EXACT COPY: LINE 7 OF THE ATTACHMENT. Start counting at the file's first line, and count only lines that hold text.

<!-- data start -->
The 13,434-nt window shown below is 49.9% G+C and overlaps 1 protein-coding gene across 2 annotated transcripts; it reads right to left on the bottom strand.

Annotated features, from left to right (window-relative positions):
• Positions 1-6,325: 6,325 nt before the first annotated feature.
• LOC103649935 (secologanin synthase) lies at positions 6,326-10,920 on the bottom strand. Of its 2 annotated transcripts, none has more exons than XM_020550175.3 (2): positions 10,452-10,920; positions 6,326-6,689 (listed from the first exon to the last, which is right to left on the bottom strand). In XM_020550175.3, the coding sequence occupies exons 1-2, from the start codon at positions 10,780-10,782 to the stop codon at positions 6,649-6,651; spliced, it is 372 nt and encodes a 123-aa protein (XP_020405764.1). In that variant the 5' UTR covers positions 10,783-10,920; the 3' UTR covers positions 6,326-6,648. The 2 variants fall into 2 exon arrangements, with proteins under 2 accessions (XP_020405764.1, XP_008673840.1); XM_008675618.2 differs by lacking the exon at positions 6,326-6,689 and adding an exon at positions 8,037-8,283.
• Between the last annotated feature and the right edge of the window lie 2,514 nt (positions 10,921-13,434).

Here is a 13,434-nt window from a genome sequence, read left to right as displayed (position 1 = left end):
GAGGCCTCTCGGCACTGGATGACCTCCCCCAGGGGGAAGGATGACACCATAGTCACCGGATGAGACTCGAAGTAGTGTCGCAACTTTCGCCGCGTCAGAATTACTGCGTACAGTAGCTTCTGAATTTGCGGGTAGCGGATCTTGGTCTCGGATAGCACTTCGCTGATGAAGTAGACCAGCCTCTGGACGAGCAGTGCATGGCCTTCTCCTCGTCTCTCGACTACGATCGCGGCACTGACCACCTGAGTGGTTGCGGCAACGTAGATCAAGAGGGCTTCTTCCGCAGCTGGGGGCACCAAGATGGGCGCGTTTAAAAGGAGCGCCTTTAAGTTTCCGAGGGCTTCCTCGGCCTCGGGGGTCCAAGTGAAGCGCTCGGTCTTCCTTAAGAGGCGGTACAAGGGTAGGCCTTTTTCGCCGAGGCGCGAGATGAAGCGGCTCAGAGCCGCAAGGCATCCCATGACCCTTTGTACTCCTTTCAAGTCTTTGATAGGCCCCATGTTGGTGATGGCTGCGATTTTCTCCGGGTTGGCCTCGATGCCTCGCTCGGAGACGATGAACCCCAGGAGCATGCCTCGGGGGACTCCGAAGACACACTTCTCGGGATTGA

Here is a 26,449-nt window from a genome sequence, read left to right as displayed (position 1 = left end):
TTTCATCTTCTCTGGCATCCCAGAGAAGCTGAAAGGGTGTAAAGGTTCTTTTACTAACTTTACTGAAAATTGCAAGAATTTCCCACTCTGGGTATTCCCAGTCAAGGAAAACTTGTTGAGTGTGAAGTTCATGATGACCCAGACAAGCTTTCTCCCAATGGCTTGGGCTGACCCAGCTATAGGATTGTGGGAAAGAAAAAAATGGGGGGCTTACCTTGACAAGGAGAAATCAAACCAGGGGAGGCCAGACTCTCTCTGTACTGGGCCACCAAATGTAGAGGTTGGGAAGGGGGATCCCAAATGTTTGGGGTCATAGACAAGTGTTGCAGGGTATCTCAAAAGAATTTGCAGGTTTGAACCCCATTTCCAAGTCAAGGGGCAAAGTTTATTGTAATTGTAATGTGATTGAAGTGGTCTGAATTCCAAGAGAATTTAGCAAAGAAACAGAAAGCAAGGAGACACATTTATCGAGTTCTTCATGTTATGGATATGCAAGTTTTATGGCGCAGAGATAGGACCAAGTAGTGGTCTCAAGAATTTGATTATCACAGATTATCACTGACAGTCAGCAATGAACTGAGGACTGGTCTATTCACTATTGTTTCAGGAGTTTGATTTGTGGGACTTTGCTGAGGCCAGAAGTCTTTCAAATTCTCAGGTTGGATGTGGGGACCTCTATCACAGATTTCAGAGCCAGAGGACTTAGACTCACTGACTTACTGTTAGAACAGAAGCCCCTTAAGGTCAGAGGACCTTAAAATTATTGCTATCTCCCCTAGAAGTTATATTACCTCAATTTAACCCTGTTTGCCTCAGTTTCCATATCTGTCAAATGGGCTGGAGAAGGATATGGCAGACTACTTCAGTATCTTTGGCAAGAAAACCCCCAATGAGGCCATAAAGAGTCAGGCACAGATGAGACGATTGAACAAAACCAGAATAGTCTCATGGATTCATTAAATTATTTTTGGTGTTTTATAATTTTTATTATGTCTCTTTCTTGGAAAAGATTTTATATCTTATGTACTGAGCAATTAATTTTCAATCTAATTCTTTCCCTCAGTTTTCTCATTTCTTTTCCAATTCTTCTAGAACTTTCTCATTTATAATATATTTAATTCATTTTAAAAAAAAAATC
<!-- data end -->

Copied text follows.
GAGGCCTCTCGGCACTGGATGACCTCCCCCAGGGGGAAGGATGACACCATAGTCACCGGATGAGACTCGAAGTAGTGTCGCAACTTTCGCCGCGTCAGAATTACTGCGTACAGTAGCTTCTGAATTTGCGGGTAGCGGATCTTGGTCTCGGATAGCACTTCGCTGATGAAGTAGACCAGCCTCTGGACGAGCAGTGCATGGCCTTCTCCTCGTCTCTCGACTACGATCGCGGCACTGACCACCTGAGTGGTTGCGGCAACGTAGATCAAGAGGGCTTCTTCCGCAGCTGGGGGCACCAAGATGGGCGCGTTTAAAAGGAGCGCCTTTAAGTTTCCGAGGGCTTCCTCGGCCTCGGGGGTCCAAGTGAAGCGCTCGGTCTTCCTTAAGAGGCGGTACAAGGGTAGGCCTTTTTCGCCGAGGCGCGAGATGAAGCGGCTCAGAGCCGCAAGGCATCCCATGACCCTTTGTACTCCTTTCAAGTCTTTGATAGGCCCCATGTTGGTGATGGCTGCGATTTTCTCCGGGTTGGCCTCGATGCCTCGCTCGGAGACGATGAACCCCAGGAGCATGCCTCGGGGGACTCCGAAGACACACTTCTCGGGATTGA